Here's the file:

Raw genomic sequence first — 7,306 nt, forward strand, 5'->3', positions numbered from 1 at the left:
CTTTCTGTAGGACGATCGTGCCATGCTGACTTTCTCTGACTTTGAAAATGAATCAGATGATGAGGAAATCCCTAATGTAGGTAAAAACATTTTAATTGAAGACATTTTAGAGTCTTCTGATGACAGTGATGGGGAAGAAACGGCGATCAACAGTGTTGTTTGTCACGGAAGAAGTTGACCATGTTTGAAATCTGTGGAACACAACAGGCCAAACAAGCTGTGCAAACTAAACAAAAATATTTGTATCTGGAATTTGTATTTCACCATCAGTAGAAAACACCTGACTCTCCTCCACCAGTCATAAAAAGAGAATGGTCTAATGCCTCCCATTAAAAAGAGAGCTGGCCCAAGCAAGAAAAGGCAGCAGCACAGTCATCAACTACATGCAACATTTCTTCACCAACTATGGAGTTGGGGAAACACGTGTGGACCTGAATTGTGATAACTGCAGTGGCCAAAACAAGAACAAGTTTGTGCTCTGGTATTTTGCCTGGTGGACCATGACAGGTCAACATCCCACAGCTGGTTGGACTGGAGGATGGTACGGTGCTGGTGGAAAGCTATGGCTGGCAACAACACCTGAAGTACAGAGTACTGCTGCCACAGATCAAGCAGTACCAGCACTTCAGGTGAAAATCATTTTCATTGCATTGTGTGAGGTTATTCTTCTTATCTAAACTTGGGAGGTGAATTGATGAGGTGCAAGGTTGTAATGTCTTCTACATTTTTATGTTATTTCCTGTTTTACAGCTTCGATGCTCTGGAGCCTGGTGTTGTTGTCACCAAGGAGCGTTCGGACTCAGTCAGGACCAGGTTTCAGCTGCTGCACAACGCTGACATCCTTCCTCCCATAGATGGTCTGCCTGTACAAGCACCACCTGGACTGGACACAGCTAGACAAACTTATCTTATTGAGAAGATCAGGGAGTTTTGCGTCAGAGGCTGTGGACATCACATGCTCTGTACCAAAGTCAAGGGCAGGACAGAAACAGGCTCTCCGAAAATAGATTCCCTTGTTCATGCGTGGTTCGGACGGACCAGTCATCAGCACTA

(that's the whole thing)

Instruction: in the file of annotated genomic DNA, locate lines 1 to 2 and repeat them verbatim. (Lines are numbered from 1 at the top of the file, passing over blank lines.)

Raw genomic sequence first — 7,306 nt, forward strand, 5'->3', positions numbered from 1 at the left:
CTTTCTGTAGGACGATCGTGCCATGCTGACTTTCTCTGACTTTGAAAATGAATCAGATGATGAGGAAATCCCTAATGTAGGTAAAAACATTTTAATTGAAGACATTTTAGAGTCTTCTGATGACAGTGATGGGGAAGAAACGGCGATCAACAGTGTTGTTTGTCACGGAAGAAGTTGACCATGTTTGAAATCTGTGGAACACAACAGGCCAAACAAGCTGTGCAAACTAAACAAAAATATTTGTATCTGGAATTTGTATTTCACCATCAGTAGAAAACACCTGACTCTCCTCCACCAGTCATAAAAAGAGAATGGTCTAATGCCTCCCATTAAAAAGAGAGCTGGCCCAAGCAAGAAAAGGCAGCAGCACAGTCATCAACTACATGCAACATTTCTTCACCAACTATGGAGTTGGGGAAACACGTGTGGACCTGAATTGTGATAACTGCAGTGGCCAAAACAAGAACAAGTTTGTGCTCTGGTATTTTGCCTGGTGGACCATGACAGGTCAACATCCCACAGCTGGTTGGACTGGAGGATGGTACGGTGCTGGTGGAAAGCTATGGCTGGCAACAACACCTGAAGTACAGAGTACTGCTGCCACAGATCAAGCAGTACCAGCACTTCAGGTGAAAATCATTTTCATTGCATTGTGTGAGGTTATTCTTCTTATCTAAACTTGGGAGGTGAATTGATGAGGTGCAAGGTTGTAATGTCTTCTACATTTTTATGTTATTTCCTGTTTTACAGCTTCGATGCTCTGGAGCCTGGTGTTGTTGTCACCAAGGAGCGTTCGGACTCAGTCAGGACCAGGTTTCAGCTGCTGCACAACGCTGACATCCTTCCTCCCATAGATGGTCTGCCTGTACAAGCACCACCTGGACTGGACACAGCTAGACAAACTTATCTTATTGAGAAGATCAGGGAGTTTTGCGTCAGAGGCTGTGGACATCACATGCTCTGTACCAAAGTCAAGGGCAGGACAGAAACAGGCTCTCCGAAAATAGATTCCCTTGTTCATGCGTGGTTCGGACGGACCAGTCATCAGCACTA